The Hindu Business Line

WTO likely to set up panel to de­cide on In­dia’s sugar sops

Brazil, Gu­atemala, Aus­tralia com­plain again; dis­pute set­tle­ment board to meet on Aug 15

- AMITI SEN India News · World Trade Organization · India · Brazil · Australia · Guatemala · Austria · Belarus · Belgium · New Delhi

Brazil, Aus­tralia and Gu­atemala have re­quested the World Trade Or­gan­i­sa­tion (WTO) to set up dis­pute pan­els to rule on In­dia’s sugar sub­si­dies the sec­ond time round af­ter In­dia re­jected the re­quest at the last meet­ing of the Dis­pute Set­tle­ment Body (DSB) last month.

The re­quest for dis­pute set­tle­ment pan­els put in by the three coun­tries will be taken up at the DSB meet­ing sched­uled on Au­gust 15. Since the sec­ond re­quest made to the DSB can­not be re­jected, pan­els are now likely to be formed at the WTO which will de­cide whether In­dia’s sugar sub­si­dies are valid or not.

“In­dia tried to rea­son with the three com­plainants point­ing out that all sub­si­dies ex­tended by the gov­ern­ment to sugar pro­duc­ers were per­mis­si­ble un­der the WTO rules. How­ever, the dis­cus­sions were not suc­cess­ful,” a gov­ern­ment of­fi­cial told Busi­nessLine.

Once the DSB con­sid­ers the Aus­tralia feels In­dia has ex­ceeded its de min­imis level of 10% for its sug­ar­cane farm­ers

Brazil has frowned on the hike in the re­mu­ner­a­tive price for sug­ar­cane

In­dia has ar­gued that its sub­si­dies are for sug­ar­cane pro­duc­tion and are WTO-compliant

sec­ond time re­quests and sets up three sep­a­rate pan­els, all sides will put for­ward their ar­gu­ments.

Ac­cord­ing to Aus­tralia, the amount of sup­port to sug­ar­cane pro­duc­ers in In­dia ex­ceeds the coun­try’s prod­uct­spe­cific de min­imis level of 10 per cent for the prod­uct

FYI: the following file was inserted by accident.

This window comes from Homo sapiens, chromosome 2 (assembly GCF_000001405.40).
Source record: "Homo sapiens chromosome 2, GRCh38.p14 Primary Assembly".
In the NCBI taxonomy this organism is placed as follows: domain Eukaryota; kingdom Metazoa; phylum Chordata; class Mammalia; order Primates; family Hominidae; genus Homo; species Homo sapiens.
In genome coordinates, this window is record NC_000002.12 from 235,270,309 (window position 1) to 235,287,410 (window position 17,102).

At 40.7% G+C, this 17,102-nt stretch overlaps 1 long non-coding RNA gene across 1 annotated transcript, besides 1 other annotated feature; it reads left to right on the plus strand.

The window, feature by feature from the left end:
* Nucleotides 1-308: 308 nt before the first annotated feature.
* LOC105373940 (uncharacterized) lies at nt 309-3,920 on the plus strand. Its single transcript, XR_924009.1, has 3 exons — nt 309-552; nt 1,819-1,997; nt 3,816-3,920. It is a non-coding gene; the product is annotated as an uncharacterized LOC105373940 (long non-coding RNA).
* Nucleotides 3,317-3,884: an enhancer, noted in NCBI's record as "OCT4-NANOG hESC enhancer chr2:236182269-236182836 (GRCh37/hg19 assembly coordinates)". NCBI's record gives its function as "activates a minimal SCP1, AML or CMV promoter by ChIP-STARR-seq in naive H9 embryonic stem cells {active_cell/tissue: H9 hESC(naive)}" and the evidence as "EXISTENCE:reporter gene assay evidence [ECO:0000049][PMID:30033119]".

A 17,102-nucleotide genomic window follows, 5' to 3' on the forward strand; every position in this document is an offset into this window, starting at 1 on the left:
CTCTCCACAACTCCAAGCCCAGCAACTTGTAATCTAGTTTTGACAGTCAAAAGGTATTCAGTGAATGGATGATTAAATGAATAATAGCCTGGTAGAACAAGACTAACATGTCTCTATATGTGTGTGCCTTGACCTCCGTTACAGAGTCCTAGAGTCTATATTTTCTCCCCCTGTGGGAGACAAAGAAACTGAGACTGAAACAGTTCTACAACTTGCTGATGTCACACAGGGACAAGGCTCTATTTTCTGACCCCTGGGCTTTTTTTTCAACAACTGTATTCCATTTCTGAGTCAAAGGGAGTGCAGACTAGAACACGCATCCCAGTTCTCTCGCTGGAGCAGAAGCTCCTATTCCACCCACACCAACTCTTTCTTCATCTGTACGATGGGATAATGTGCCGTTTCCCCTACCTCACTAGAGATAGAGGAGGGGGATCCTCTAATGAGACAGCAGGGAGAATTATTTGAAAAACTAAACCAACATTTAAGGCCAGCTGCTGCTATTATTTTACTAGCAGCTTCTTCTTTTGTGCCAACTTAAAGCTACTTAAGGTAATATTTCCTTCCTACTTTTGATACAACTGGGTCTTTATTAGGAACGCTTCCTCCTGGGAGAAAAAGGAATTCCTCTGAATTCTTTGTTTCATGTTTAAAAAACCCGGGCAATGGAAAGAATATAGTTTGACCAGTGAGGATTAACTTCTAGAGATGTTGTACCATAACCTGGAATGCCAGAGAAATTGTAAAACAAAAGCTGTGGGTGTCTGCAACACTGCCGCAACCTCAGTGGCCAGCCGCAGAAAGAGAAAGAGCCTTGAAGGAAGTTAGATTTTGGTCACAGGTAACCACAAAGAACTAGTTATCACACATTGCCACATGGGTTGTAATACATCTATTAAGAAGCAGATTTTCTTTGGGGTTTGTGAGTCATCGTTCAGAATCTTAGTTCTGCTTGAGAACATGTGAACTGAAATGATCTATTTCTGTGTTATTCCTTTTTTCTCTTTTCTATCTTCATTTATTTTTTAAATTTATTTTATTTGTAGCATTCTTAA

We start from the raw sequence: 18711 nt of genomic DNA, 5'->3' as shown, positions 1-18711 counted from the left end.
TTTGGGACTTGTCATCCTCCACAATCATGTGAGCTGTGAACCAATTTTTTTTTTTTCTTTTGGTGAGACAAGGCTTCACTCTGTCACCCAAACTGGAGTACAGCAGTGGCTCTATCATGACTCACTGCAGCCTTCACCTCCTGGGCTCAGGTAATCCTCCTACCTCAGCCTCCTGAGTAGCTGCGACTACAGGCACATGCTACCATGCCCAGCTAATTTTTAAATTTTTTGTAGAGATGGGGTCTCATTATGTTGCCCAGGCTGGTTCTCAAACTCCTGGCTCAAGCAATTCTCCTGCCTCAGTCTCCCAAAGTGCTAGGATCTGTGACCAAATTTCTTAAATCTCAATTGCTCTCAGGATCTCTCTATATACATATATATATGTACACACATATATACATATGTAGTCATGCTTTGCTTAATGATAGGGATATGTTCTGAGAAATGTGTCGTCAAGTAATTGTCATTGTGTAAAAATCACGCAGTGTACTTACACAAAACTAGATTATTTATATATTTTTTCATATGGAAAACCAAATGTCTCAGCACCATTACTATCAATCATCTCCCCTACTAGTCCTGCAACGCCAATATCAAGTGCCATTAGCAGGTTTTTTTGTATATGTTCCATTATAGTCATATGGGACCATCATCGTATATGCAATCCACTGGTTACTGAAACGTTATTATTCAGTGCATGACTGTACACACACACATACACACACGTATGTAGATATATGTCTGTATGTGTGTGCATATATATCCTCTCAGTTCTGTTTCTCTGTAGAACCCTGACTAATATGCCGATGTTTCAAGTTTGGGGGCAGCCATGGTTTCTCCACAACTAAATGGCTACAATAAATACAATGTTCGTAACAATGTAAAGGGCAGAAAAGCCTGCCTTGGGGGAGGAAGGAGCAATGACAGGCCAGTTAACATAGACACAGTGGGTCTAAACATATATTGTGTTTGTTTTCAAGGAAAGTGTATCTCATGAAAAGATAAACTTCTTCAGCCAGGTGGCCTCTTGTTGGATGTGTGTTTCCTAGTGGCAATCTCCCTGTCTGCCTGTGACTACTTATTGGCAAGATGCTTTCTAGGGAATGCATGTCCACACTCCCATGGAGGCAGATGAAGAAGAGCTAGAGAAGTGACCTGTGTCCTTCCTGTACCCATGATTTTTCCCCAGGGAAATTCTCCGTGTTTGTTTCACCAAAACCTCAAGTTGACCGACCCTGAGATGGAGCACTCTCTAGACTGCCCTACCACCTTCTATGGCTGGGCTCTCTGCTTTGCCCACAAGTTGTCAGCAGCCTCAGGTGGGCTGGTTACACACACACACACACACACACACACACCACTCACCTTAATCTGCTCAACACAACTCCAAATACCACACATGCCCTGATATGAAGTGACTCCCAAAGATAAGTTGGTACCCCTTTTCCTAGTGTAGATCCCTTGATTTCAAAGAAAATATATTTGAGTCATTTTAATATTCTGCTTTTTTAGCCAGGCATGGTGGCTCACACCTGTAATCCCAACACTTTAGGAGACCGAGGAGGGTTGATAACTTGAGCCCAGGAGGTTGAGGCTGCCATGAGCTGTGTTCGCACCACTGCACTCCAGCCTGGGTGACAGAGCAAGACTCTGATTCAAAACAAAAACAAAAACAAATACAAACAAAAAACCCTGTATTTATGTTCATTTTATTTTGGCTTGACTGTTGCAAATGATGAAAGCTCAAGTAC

. It added that sev­eral sub­si­dies such as the State-level ex­port sub­sidy for sugar, fed­eral-level as­sis­tance and ex­port in­cen­tives (raw sugar ex­port in­cen­tive scheme), and freight as­sis­tance were in­con­sis­tent with the Agree­ment on Agri­cul­ture (AoA) as they ap­peared to be ex­port sub­si­dies.

In­dia’s de­ci­sion to in­crease the Fair and Re­mu­ner­a­tive Price for sug­ar­cane from ₹1,391.2 per tonne in 2010-11 to ₹2,750 per tonne in 2018-19 was the main rea­son for Brazil’s concern which also be­lieved that mak­ing it com­pul­sory for mills to ex­port 5 mil­lion tonnes of sugar in 2018-19 had dis­torted prices in

the global mar­ket.

Gu­atemala also had sim­i­lar com­plaints and al­leged that In­dia’s do­mes­tic sup­port mea­sures for sugar are in­con­sis­tent with obli­ga­tions un­der the WTO’s AoA, while the al­leged ex­port sub­si­dies are in­con­sis­tent with In­dia’s obli­ga­tions un­der the AoA and the Agree­ment on Sub­si­dies and Coun­ter­vail­ing Mea­sures (SCM Agree­ment).

New Delhi’s stand

New Delhi has con­sis­tently ar­gued that its sub­si­dies to sugar pro­duc­ers were in the form of pro­duc­tion sub­si­dies that were per­mis­si­ble un­der the WTO. More­over, the sub­si­dies to ex­porters were for transporta­tion and mar­ket­ing pur­poses which, were per­mit­ted by the WTO at least till 2022.

“We are hope­ful that once the pan­els are set up our ar­gu­ments would be ap­pre­ci­ated and we would get a favourable judge­ment,” the of­fi­cial said.

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